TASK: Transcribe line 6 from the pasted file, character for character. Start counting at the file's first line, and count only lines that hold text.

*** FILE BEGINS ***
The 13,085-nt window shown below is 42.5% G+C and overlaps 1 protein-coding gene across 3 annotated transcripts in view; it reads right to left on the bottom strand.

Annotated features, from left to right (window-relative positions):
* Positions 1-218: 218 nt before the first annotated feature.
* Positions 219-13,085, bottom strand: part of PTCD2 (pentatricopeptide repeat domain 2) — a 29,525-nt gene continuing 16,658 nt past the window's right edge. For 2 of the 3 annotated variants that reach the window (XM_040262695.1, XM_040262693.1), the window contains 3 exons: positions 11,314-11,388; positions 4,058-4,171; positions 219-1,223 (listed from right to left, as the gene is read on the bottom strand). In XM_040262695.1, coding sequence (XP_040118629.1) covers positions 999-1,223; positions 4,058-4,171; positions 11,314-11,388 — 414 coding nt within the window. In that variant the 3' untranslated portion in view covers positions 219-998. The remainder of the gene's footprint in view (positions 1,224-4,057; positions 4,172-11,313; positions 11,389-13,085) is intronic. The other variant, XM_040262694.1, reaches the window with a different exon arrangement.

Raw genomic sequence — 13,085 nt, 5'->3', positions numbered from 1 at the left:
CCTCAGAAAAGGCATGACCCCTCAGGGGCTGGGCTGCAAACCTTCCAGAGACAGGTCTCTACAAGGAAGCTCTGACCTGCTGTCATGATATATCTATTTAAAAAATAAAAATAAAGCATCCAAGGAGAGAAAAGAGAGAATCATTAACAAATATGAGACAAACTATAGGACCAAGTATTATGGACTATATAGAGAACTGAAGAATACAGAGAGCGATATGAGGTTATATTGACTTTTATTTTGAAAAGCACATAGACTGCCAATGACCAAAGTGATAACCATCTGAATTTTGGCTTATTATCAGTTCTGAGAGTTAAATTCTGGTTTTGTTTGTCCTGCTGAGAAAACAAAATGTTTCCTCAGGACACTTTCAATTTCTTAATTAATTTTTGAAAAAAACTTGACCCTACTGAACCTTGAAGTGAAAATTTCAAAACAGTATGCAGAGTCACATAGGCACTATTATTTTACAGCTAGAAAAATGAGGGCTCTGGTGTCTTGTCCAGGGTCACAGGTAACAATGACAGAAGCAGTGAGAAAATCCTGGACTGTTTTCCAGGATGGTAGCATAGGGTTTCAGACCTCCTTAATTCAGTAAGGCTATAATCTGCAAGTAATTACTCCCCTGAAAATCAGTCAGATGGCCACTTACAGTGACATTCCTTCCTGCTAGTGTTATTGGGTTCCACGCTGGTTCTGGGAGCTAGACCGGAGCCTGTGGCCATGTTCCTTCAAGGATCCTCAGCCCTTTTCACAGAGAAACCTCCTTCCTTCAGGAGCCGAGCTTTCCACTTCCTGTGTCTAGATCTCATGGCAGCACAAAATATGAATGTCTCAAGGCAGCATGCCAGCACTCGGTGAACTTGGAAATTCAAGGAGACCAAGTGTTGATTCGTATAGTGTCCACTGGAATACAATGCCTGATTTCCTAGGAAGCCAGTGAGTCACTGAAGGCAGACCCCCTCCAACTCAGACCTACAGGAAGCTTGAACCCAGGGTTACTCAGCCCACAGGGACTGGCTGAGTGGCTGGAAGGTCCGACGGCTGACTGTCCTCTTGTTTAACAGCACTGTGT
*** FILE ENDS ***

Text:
CCTCAGAAAAGGCATGACCCCTCAGGGGCTGGGCTGCAAACCTTCCAGAGACAGGTCTCTACAAGGAAGCTCTGACCTGCTGTCATGATATATCTATTTAAAAAATAAAAATAAAGCATCCAAGGAGAGAAAAGAGAGAATCATTAACAAATATGAGACAAACTATAGGACCAAGTATTATGGACTATATAGAGAACTGAAGAATACAGAGAGCGATATGAGGTTATATTGACTTTTATTTTGAAAAGCACATAGACTGCCAATGACCAAAGTGATAACCATCTGAATTTTGGCTTATTATCAGTTCTGAGAGTTAAATTCTGGTTTTGTTTGTCCTGCTGAGAAAACAAAATGTTTCCTCAGGACACTTTCAATTTCTTAATTAATTTTTGAAAAAAACTTGACCCTACTGAACCTTGAAGTGAAAATTTCAAAACAGTATGCAGAGTCACATAGGCACTATTATTTTACAGCTAGAAAAATGAGGGCTCTGGTGTCTTGTCCAGGGTCACAGGTAACAATGACAGAAGCAGTGAGAAAATCCTGGACTGTTTTCCAGGATGGTAGCATAGGGTTTCAGACCTCCTTAATTCAGTAAGGCTATAATCTGCAAGTAATTACTCCCCTGAAAATCAGTCAGATGGCCACTTACAGTGACATTCCTTCCTGCTAGTGTTATTGGGTTCCACGCTGGTTCTGGGAGCTAGACCGGAGCCTGTGGCCATGTTCCTTCAAGGATCCTCAGCCCTTTTCACAGAGAAACCTCCTTCCTTCAGGAGCCGAGCTTTCCACTTCCTGTGTCTAGATCTCATGGCAGCACAAAATATGAATGTCTCAAGGCAGCATGCCAGCACTCGGTGAACTTGGAAATTCAAGGAGACCAAGTGTTGATTCGTATAGTGTCCACTGGAATACAATGCCTGATTTCCTAGGAAGCCAGTGAGTCACTGAAGGCAGACCCCCTCCAACTCAGACCTACAGGAAGCTTGAACCCAGGGTTACTCAGCCCACAGGGACTGGCTGAGTGGCTGGAAGGTCCGACGGCTGACTGTCCTCTTGTTTAACAGCACTGTGT